DESCRIPTION OF THE DRAWINGS The invention will be more fully understood from the following detailed description, taken in conjunction with the accompanying drawings in which:
FIG. 1 is a greatly enlarged pictorial view of one embodiment of a resistor according to the invention;
FIG. 2 is a greatly enlarged bottom view of the embodiment of FIG. 1;
FIG. 3 is a greatly enlarged sectional elevation view of the invention taken along line 3-3 of FIG. 1;
FIG. 4 is a greatly enlarged sectional elevation view of the invention after adjustment of resistance value;
FIG. 5 is a greatly enlarged sectional elevation view of an alternative embodiment of the invention; and
FIG. 6 is a greatly enlarged sectional elevation view of the embodiment of FIG. 5 after adjustment of resistance value.
DETAILED DESCRIPTION OF THE INVENTION Referring to the drawing, there is shown, to a greatly exaggerated scale, one embodiment of a resistor constructed according to the invention, and which is especially constructed and adapted for interconnection in printed or etched circuits. A generally square body 10 of electrically insulating material, such as ceramic or glass, a central portion containing a V-shaped groove 12 formed therein and extending along a diagonal of body 10, with diagonal end portions 14 and 16 metallized to provide connection to a resistive path formed in groove 12. The central portion is raised or elevated with respect to end portions 14 and 16 to permit adjustment of the resistance value without affecting the device terminals and without interference by the terminals. A metallized coating 18 is applied on all four surfaces of diagonal end portions 14 and 16 and also extends onto a portion of 3 respective ends of groove 12 to provide electrical connection to the resistive path formed therein. As illustrated in FIG. 1, portions 18a of the coating 18 are visible at each end of groove 12 with resistive film 30 formed thereover in intimate contact therewith to provide good electrical contact between the resistive film and the device terminals. Typically, the metallized terminal areas are formed by dipping the corners of body in a platinumgold paste, then firing the paste to form a deposited metal film. The bottom surface of body 10 can be dipped in a solder bath to provide solder pads 20 and 22 on the bottom surfaces of the metal film, these pads providing a means of efficient device interconnection in circuit. Alternatively, a gold coating can be provided on the upper surfaces of end portions 14 and 16 for those applications where wire bonding to these surfaces is desired. A glaze coating can be applied over the resistive film and over the metallized lm to provide protection from moisture or other contamination, or a casing of insulating material can be molded around the device, as will be described.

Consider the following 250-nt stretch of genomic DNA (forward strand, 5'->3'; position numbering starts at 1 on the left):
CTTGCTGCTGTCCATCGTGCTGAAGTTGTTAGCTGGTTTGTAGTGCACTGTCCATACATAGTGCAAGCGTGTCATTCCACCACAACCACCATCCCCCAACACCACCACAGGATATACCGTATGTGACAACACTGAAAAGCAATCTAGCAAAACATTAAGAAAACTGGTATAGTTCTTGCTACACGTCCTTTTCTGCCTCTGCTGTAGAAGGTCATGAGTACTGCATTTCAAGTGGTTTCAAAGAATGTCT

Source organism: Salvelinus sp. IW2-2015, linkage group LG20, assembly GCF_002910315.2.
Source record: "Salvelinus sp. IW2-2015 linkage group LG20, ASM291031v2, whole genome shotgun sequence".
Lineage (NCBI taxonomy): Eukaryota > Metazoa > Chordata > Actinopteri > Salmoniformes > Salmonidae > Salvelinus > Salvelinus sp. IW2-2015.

This device is especially suited for incorporation into printed or etched circuits since the terminal pads 20 and 22 can be placed onto corresponding conductive paths of a utilization circuit and soldered thereto. As illustrated in FIG. 1, terminal pad 20 is soldered to conductive path 24 formed on circuit board 26, and terminal pad 22 is soldered to conductive path 28 formed on the circuit board. The novel resistor can therefore be incorporated in microminiature circuits in a manner compatible with the small size and planar configuration of such microcircuits.
A groove 12 of V-shaped cross-section is formed in the raised central portion of body 10, extending between end portions 14 and 16, the slope of the groove being selected to provide a predetermined degree of resistance change for a given removal of resistive film, as will be explained hereinafter. Although shown as being V-shaped, the groove need not be of this particular shape but can also be of arcuate or other cross-section.